Skip to content

Rural supply

Role of Taumata Arowai in rural water supplies

Taumata Arowai will work with and provide practical technical advice to rural drinking water suppliers to ensure they are aware of their obligations to provide safe drinking water. Under the Water Services Act 2021, there is an alternative option for certain supply types to meet compliance obligations, this is referred to as Acceptable Solutions.

You can find more information on Acceptable Solutions and the role of Taumata Arowai in rural water supplies here.

Rural supply

Rural properties are required to have a rainwater tank with a minimum size of 22,000 L or equivalent of at least 48 hours storage, whichever is greater. 

Rainwater tanks provide storage for non-drinking water use and help create a more sustainable water supply. Rain tanks have two functions;  

  • they reduce the total volume of stormwater which runs off your site, and;  

  • reduce the demand for potable water from the Council water supply system. 

New urban premises in the Waikato District are not required to have a rainwater tank under the Water Supply Bylaw.  


Maintaining tank water quality

Poorly-maintained tanks and roof catchment systems increase the risk to public health as they can significantly lower water quality.  

Preventative measures and corrective actions for safe rainwater harvesting include: 

Tanks and building consents

A rain tank will require a building consent if:

  • the tank will supply roof water to the house
  • the Council mains will be plumbed to the tank (eg, backup supply)
  • the tank exceeds 35,000L
  • the tank exceeds 2,000L and is more than two metres above ground or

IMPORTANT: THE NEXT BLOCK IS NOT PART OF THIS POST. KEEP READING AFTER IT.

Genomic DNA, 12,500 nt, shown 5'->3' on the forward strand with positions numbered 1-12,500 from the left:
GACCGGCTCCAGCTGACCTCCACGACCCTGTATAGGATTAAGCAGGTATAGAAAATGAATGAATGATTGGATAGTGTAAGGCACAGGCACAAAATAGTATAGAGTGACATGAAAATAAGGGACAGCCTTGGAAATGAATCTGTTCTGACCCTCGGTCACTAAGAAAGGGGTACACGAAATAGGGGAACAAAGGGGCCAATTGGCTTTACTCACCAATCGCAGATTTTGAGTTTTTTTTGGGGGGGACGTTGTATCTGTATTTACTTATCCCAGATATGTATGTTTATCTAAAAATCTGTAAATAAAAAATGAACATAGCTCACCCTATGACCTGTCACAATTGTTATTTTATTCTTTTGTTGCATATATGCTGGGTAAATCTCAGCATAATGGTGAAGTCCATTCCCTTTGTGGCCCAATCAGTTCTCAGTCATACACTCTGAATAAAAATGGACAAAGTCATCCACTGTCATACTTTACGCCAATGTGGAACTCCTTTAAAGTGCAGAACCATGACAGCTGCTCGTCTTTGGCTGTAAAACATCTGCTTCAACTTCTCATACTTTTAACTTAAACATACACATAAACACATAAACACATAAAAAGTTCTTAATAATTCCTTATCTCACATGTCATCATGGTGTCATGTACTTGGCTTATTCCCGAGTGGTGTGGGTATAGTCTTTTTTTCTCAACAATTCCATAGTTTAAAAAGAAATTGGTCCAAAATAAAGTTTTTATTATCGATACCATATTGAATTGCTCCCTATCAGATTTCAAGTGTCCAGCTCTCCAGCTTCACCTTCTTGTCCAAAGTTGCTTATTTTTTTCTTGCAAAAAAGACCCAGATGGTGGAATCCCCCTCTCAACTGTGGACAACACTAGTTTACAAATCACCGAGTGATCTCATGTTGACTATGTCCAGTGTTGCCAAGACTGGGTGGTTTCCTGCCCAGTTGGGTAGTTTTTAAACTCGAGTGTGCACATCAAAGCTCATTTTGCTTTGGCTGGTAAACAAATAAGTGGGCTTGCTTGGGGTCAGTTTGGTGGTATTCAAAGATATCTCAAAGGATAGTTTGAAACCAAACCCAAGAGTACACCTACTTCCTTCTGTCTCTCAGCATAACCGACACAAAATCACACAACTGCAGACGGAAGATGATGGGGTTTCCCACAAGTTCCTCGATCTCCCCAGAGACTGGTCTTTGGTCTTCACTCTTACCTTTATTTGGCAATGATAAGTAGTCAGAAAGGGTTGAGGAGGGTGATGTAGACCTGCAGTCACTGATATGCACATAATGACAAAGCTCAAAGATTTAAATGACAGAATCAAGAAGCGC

• the tank exceeds 500L and is more than four metres above ground.

Unless the tank exceeds the size limits above, installing a rain tank for garden irrigation does not require a building consent.

These criteria apply to both new premises and when retrofitting a tank to an existing property. If a consent is required, it can be included as part of the overall building consent.

Find out more about building consents.

Stormwater attenuation tanks

If you need one of these, it is possible to combine the rainwater tank and stormwater attenuation tank, but the volume of the tank needed should be the sum of the two levels for each function being handled by the combined tank. The top part of the tank drains quickly to buffer storm flows and the bottom saves water for recycling.



What happens if my water storage tank(s) run dry?

Council will arrange to have the flow restrictor removed for a short time to let the tank refill. If your tank runs dry during summer due to high consumption, we suggest you increase your water storage capacity and check for any potential leaks. 
What if I need additional water?

If you still require additional water for use i.e., filling your pool or irrigating your gardens, you can contact a water carrier to top up your tanks at your own cost.

Can the flow restrictor be removed?

A flow restrictor should not be removed by anyone other than Council when an application is lodged. A temporary flow restrictor removal may be granted for building purposes with the following conditions:

  • A building consent application must be in place
  • A fee is paid to cover the cost of the removal
  • The restrictor is removed for a maximum of four months only. During this time, the property’s tank and pump system should be installed.

What should I do if the flow restrictor has been removed?

If your restrictor has been removed by someone unauthorised by council, you should contact us on 0800 492 452 to arrange a replacement.